The carbon dioxide (CO2) laser consists of a gas mixture that includes nitrogen, helium, carbon dioxide, xenon or water vapor and hydrogen in some cases. It is one of the earliest gas lasers to be developed by Kumar Patel in Bell Laboratory in 1964.
The gas mixture acts as a gain medium, and the laser is pumped through an electrical discharge. During electrical discharge, the nitrogen molecules are excited to their metastable vibrational state, and collide with the CO2 molecules to transfer their energy.
The CO2 laser can be operated in radio frequency range using AC/DC current. It emits infrared light at standard wavelengths of 9.6 and 10.6 µm. It is considered to be hazardous because of its high drive voltages and current. However, it is relatively safe at low intensities due to its long wavelength bands.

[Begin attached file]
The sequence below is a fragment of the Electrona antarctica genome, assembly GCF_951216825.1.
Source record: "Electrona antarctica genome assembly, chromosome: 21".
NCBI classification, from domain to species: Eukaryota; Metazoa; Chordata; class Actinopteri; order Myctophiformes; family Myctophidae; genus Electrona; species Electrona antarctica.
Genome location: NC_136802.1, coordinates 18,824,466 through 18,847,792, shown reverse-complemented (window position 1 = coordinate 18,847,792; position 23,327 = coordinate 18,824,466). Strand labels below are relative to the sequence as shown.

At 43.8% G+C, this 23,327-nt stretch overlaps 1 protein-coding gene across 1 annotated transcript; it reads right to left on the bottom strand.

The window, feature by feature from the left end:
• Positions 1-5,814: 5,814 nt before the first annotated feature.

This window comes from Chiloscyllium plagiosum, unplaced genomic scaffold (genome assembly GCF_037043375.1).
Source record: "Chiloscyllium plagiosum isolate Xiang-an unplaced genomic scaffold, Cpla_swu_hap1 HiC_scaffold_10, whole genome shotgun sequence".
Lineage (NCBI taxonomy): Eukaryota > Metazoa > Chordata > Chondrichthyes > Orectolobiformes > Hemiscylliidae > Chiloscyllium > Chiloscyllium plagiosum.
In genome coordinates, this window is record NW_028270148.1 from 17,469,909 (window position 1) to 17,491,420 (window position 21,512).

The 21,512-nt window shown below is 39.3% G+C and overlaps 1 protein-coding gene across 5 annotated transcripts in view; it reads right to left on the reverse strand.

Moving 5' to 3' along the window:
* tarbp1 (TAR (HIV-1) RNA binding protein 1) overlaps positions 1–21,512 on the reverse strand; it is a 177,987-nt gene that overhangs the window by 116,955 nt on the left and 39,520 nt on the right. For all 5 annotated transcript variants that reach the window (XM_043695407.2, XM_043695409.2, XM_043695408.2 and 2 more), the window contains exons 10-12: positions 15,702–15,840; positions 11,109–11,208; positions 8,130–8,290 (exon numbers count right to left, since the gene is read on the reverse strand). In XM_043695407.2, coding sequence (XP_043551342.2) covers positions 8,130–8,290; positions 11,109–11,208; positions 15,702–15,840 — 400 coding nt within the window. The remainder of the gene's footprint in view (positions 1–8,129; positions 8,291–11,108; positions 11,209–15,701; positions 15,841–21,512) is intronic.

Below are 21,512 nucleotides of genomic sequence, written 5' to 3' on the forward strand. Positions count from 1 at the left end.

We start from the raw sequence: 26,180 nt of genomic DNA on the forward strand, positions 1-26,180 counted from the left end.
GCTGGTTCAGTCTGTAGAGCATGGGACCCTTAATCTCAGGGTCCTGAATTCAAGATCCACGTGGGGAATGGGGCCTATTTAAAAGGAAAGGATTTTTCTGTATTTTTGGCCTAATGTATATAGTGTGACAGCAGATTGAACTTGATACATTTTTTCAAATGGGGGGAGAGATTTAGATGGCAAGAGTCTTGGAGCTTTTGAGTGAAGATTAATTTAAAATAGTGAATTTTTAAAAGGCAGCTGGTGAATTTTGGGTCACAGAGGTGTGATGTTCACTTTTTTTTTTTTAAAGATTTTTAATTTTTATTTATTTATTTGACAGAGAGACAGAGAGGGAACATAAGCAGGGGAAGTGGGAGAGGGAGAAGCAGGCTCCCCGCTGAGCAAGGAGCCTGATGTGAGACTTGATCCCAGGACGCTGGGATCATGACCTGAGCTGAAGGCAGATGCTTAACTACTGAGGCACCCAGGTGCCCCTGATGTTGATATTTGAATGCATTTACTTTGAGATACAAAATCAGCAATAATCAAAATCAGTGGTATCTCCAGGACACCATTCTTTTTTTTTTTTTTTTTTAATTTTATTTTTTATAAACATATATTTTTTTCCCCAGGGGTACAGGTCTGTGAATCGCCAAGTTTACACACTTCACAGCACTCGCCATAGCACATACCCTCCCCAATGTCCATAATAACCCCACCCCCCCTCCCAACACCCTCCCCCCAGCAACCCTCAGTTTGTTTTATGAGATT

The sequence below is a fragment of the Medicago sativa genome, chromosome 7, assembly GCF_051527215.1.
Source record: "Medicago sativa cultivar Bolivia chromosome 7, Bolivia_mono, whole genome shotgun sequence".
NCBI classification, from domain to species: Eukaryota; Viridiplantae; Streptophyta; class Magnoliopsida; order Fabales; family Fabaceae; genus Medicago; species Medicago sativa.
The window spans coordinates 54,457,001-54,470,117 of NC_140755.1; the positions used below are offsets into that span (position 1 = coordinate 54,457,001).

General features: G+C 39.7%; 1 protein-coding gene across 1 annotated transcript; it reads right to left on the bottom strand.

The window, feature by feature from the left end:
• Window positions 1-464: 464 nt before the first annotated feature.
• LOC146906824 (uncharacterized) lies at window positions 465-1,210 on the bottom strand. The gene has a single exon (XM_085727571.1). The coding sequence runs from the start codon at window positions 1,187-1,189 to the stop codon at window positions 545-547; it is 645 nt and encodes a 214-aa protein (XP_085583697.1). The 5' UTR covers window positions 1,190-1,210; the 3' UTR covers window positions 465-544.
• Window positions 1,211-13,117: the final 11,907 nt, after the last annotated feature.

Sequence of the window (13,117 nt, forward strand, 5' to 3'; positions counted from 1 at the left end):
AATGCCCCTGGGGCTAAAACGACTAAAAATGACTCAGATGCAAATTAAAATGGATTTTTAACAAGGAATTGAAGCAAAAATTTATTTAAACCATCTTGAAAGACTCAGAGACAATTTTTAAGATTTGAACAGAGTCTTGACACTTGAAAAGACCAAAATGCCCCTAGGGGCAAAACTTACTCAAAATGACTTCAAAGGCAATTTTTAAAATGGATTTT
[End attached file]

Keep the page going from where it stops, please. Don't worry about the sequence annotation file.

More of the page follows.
Due to their high power levels, CO2 lasers are commonly used in material processing applications, particularly for cutting die boards, metals, plastic, etc, welding metals such as copper, aluminum or stainless steel, and laser marking of different materials. They are applied in surgical procedures as water is capable of absorbing the wavelength of CO2 laser.
Other applications of CO2 laser include military rangefinding using LIDAR techniques and manufacturing of microfluidic devices.
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